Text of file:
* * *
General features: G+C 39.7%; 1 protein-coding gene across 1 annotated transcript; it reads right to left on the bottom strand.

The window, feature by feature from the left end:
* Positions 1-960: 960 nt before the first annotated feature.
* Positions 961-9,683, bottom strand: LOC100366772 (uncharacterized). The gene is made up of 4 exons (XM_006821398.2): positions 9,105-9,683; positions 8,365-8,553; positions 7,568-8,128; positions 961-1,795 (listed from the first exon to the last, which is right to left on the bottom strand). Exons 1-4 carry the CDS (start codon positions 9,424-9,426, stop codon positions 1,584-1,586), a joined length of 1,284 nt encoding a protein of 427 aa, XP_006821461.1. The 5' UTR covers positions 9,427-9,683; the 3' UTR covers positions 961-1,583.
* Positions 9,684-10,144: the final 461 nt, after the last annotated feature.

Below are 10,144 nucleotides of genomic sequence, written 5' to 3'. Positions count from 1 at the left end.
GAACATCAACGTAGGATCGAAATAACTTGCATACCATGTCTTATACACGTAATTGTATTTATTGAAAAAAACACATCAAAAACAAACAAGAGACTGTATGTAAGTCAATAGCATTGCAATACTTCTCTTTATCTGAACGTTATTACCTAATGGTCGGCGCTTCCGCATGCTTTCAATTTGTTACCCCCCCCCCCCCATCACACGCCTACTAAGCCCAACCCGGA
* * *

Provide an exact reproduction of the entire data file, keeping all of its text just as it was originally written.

General features: G+C 39.7%; 1 protein-coding gene across 1 annotated transcript; it reads right to left on the bottom strand.

The window, feature by feature from the left end:
* Positions 1-960: 960 nt before the first annotated feature.
* Positions 961-9,683, bottom strand: LOC100366772 (uncharacterized). The gene is made up of 4 exons (XM_006821398.2): positions 9,105-9,683; positions 8,365-8,553; positions 7,568-8,128; positions 961-1,795 (listed from the first exon to the last, which is right to left on the bottom strand). Exons 1-4 carry the CDS (start codon positions 9,424-9,426, stop codon positions 1,584-1,586), a joined length of 1,284 nt encoding a protein of 427 aa, XP_006821461.1. The 5' UTR covers positions 9,427-9,683; the 3' UTR covers positions 961-1,583.
* Positions 9,684-10,144: the final 461 nt, after the last annotated feature.

Below are 10,144 nucleotides of genomic sequence, written 5' to 3'. Positions count from 1 at the left end.
GAACATCAACGTAGGATCGAAATAACTTGCATACCATGTCTTATACACGTAATTGTATTTATTGAAAAAAACACATCAAAAACAAACAAGAGACTGTATGTAAGTCAATAGCATTGCAATACTTCTCTTTATCTGAACGTTATTACCTAATGGTCGGCGCTTCCGCATGCTTTCAATTTGTTACCCCCCCCCCCCCATCACACGCCTACTAAGCCCAACCCGGA